President Bush's top political adviser has resigned. VOA's Paula Wolfson reports, Karl Rove will leave his key White House post at the end of the month.
Karl Rove is the man who convinced George W. Bush to run for governor of Texas in 1993, and was considered the mastermind behind his successful 2000 run for the presidency, and his 2004 re-election campaign.
Now, after seven years and almost eight months at the White House, President Bush says Rove is leaving.
"Karl Rove is moving on down the road," announced President Bush.
The announcement stunned official Washington. It came as President Bush was leaving the capital for an August vacation at his Texas ranch. Characteristically, Rove was at his side.
"We have been friends for a long time," he added. "And we are still going to be friends. I would call Karl Rove a dear friend."
Throughout his tenure in Washington, Karl Rove was known as the president's most trusted adviser on politics and policy.
He was singled out for praise in the president's 2004 election victory speech.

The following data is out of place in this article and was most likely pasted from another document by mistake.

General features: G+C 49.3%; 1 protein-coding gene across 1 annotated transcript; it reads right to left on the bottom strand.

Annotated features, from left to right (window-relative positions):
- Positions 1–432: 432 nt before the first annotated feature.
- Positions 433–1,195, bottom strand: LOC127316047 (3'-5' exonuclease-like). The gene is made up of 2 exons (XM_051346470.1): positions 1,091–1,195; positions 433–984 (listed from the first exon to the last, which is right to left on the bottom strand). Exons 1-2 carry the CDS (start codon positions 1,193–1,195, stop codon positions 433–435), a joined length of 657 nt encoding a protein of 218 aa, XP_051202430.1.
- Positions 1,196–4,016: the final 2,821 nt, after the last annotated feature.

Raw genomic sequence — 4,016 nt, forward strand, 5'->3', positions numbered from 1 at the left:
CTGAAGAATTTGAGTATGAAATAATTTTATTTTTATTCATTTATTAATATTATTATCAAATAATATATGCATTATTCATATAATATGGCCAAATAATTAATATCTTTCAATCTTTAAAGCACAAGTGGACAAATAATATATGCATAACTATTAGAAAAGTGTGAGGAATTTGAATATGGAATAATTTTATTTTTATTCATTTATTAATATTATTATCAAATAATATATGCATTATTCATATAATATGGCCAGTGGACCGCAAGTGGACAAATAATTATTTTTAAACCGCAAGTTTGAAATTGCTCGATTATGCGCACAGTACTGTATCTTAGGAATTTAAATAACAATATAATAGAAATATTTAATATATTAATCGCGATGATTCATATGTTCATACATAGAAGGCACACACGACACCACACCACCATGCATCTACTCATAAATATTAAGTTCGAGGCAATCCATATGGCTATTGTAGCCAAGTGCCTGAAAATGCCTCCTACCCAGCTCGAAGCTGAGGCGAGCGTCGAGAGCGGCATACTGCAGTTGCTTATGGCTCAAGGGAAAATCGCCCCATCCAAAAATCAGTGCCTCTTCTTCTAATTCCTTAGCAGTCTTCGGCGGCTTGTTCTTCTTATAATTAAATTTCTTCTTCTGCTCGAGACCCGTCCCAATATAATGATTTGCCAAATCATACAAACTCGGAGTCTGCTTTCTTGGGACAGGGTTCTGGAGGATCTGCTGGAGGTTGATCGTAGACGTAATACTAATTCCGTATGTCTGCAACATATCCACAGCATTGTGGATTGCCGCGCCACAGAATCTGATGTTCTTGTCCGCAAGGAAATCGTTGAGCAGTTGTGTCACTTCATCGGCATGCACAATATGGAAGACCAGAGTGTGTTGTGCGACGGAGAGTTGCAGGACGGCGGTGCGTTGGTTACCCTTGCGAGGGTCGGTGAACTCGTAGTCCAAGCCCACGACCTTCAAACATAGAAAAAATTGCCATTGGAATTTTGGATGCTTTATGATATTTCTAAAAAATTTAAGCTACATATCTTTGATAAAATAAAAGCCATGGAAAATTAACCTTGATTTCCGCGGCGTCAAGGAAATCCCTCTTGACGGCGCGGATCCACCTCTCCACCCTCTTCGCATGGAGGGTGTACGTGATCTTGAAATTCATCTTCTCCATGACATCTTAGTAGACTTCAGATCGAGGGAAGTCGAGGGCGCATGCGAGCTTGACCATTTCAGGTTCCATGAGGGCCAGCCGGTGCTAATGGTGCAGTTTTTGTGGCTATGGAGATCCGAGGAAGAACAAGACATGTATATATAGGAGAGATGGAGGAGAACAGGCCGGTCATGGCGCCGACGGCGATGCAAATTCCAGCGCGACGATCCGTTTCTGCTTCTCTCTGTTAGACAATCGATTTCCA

"I was impressed by how hard and how skillful our team was. I want to thank [Republican] Chairman Mark Racicot, the Campaign Manager Ken Melman, and the Architect - Karl Rove," he said.
President Bush has also referred to him as "boy genius." But critics have another nickname for Rove, they call him "Bush's brain."
Rove's tenure was not without controversy, he was under scrutiny for months in the investigation surrounding a CIA operative, whose identity was revealed to reporters. More recently, he has been called to testify before Congressional committees looking into the firing of nine federal prosecutors.
Rove made no mention of those controversies as he prepared to head home to Texas.
"I am grateful for being able to work with the extraordinary men and women you have brought into this administration. And, I am grateful to have been a witness to history. It has been the joy and honor of a lifetime," said Rove.
Rove said he has asked his wife and son to put up with a lot during his years in politics, and now it is time to focus on them. He said he will miss his work at the White House, but added he will continue to be an advocate for the president and his administration.